All told, persuasion ranges from the bluntest quest of advantage, as in sales promotion or propaganda, through courtship, social etiquette, education, and the sermon, to a “pure” form that delights in the process of appeal for itself alone, without ulterior purpose. And identification ranges from the politician who, addressing an audience of farmers, says, “I was a farm boy myself,” through the mysteries of social status, to the mystic’s devout identification with the source of all being. (xiv)
So I recently came across an article (William Benoit’s “A Note on Burke on ‘Motive’”—thanks, Kate!) that likely would have been useful prior to my first reading of A Rhetoric of Motives. Benoit clarifies what our ordinary conceptions of motives are and looks specifically at how Burke uses the term in an alternative way. First, Benoit offers a traditional definition of motive: “a mental construct, a cogniton that motivates, impels, or shapes human behavior, including symbolic action” (68). This definition focuses on motive as a(n internal) cognitive force that drives action. An alternative reading of motives, however, focuses on C. Wright Mills’s conception of motive as discourse oriented. That is, “Mills situates motives in words or linguistic behavior rather than the internal states of people” (69). Motives are not always internal forces that occur before or during an action. So Benoit offers an alternative definition:
utterances that usually occur after actions, intended to explain, justify, characterize, or interpret those actions. Thus, motives are not cognitive, private, or situational factors that prompt, impel, create, or cause action, but are accounts, linguistic devices that function to explain, justify, interpret, or rationalize actions. (70, emphasis added)
Here, there is a distinction between motives: motive(I) as the internal force that drive the action and motive(D) as that which occurs after to justify the action. Benoit thinks that Burke is less concerned with what forces prompt action as much as he’s interested in “how rhetors use discourse to describe the forces or factors that they claim are responsible for their actions” (76).
This concern comes through in Burke’s book project. Burke writes that we can extend the range of rhetoric “if one studies the persuasiveness of false or inadequate terms which may not be directly imposed upon us from without by some skillful speaker, but which we impose upon ourselves, in varying degrees of deliberateness and unawareness, through motives indeterminately self-protective and/or suicidal” (35). This emphasizes not simply the forces driving the rhetorical action (as chosen by the rhetor) but also values those things that we (as audience) attribute to that situation. This makes room for the way rhetoric is both used (through persuasive resources) and addressed (through identification with an audience).
This quotation also emphasizes the linguistic function of rhetoric, reinforcing Benoit’s claim that Burke’s use of motive is discursively focused. Burke writes, “[Rhetoric] is rooted in an essential function of language itself, a function that is wholly realistic, and is continually born anew; the use of language as a symbolic means of inducing cooperation in beings that by nature respond to symbols” (43). If the function of rhetoric is realistic, Burke argues that this is a realism of moral and persuasive acts (44)—again, tying to the rhetoric of motives(D) as the linguistic utterances we use to understand and justify rhetorical acts.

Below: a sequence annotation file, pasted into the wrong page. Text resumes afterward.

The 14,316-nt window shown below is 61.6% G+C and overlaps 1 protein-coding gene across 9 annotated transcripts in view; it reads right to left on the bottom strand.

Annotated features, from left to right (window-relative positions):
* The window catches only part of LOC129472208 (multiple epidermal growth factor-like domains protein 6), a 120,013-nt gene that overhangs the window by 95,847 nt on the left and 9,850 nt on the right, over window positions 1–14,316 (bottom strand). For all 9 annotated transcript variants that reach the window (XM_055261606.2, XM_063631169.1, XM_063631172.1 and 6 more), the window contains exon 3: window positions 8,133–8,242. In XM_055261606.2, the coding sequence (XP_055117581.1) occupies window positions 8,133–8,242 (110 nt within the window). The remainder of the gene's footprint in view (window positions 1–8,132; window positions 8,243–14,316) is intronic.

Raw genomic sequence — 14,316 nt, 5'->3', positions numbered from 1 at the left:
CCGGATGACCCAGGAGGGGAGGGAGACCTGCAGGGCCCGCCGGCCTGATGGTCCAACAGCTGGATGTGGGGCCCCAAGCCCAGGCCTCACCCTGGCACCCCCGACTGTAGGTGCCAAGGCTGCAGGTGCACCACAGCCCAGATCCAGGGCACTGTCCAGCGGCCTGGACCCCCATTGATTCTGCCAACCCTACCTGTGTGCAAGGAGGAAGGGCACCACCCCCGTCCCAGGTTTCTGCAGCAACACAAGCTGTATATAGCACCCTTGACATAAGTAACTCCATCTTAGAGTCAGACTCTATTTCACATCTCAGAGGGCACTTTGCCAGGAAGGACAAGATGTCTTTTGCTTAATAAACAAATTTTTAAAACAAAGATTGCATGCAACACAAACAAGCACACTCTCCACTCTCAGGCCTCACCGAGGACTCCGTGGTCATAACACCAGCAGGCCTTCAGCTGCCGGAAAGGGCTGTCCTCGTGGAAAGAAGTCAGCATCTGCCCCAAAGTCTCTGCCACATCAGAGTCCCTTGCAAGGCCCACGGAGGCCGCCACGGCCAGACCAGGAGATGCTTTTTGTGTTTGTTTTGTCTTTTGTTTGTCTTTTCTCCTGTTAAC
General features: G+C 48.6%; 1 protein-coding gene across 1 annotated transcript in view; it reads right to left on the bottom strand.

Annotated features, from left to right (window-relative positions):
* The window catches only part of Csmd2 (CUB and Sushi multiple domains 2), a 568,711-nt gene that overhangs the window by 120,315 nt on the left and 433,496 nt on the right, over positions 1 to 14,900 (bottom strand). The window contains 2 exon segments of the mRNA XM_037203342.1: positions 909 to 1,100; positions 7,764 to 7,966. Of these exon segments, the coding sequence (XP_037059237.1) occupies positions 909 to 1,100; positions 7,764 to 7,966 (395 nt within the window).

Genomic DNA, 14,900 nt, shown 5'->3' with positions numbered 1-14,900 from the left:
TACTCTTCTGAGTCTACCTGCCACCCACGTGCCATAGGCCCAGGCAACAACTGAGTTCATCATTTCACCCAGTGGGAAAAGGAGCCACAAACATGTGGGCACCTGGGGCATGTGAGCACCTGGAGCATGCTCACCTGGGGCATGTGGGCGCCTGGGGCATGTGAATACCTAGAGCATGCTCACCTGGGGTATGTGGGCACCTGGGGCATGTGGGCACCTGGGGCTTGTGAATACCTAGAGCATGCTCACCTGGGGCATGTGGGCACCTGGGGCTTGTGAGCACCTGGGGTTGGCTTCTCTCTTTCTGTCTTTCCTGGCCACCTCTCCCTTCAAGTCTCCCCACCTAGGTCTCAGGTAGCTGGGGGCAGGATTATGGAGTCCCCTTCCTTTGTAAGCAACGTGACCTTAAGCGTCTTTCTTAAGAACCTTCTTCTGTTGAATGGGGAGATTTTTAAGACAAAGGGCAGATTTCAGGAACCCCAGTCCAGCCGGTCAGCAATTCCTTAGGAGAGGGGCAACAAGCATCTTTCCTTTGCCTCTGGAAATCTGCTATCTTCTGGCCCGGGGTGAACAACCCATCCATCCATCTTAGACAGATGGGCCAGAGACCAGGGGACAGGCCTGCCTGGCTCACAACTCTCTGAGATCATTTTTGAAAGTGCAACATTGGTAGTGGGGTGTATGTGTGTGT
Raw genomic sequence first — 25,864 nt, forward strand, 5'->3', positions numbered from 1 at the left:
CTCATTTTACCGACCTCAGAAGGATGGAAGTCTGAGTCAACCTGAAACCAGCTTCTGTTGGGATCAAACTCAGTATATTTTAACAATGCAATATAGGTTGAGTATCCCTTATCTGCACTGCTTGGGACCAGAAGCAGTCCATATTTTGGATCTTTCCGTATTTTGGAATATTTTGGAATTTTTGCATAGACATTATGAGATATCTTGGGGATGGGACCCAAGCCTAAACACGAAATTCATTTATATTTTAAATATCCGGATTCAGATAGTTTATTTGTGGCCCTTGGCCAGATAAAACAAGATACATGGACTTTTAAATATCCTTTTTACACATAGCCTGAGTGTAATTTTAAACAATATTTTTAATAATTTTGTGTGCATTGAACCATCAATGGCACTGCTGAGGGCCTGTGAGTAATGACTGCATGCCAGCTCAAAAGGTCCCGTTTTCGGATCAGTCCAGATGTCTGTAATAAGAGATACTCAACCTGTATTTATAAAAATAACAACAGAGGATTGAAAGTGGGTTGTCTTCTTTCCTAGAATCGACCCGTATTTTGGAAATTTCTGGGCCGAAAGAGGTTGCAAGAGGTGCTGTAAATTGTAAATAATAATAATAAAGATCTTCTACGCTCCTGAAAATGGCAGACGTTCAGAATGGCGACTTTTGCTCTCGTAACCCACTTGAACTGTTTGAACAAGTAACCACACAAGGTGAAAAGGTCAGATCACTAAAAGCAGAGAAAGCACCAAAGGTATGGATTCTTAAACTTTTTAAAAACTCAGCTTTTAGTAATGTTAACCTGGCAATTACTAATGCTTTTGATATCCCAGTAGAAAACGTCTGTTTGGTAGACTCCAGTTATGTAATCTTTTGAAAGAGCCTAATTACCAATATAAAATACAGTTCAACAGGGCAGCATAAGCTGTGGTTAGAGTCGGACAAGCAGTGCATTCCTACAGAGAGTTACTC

Identification, then, is integral to persuasion insofar as it manifests within stylistic (linguistic) choices that a rhetor makes in order to address and persuade an audience. Burke writes, “You persuade a man only insofar as you can talk his language by speech, gesture, tonality, order, image, attitude, idea, identifying your ways with his” (55). These are all symbolic substances and utterances that contribute to understanding action.
This is the point I was making recently at Computers and Writing in terms of how disabled people create identification (and then consubstantiality) with and across different audiences through memes—a textual genre tied to specific linguistic functions and stylistic conventions.
Thinking back to Royster, this is also a point that she makes. She claims that as writers, African American women represent themselves textually (through the essay) as “intelligent, well-informed, well-meaning people of good character who should speak, who should be heard, and to whom audiences should respond” (65). This, of course, is an issue of attempting to create identification through stylistic choices in order to create a space for productive rhetorical engagement.
Royster also uses identification to explain her positionality as a researcher within the community of women she researches. She relies on Burke’s acknowledgement that identity is constructed in order to acknowledge her own constructed methodology and identification with the women she researched, ultimately noting that the negotiations involved with identification must account for the “shifting conditions, values, and circumstances between human beings” (272).
Part of what Royster asks us to do is reconsider the rhetorical situation (context, ethos, rhetorical action). And with Burke’s focus on reviving and expanding the range of rhetoric as persuasion, it’s feasible to think of Burke as part of rhetorical situation discourse, too, as he positions rhetoric within a framework of action and identification (which is necessarily tied to ethos and the larger context of persuasion).
Benoit, William. “A Note on Burke on ‘Motive.’” Rhetoric Society Quarterly 26.2 (1996): 67-79. Print.
Burke, Kenneth. A Rhetoric of Motives. Berkeley: U of California P, 1969. Print.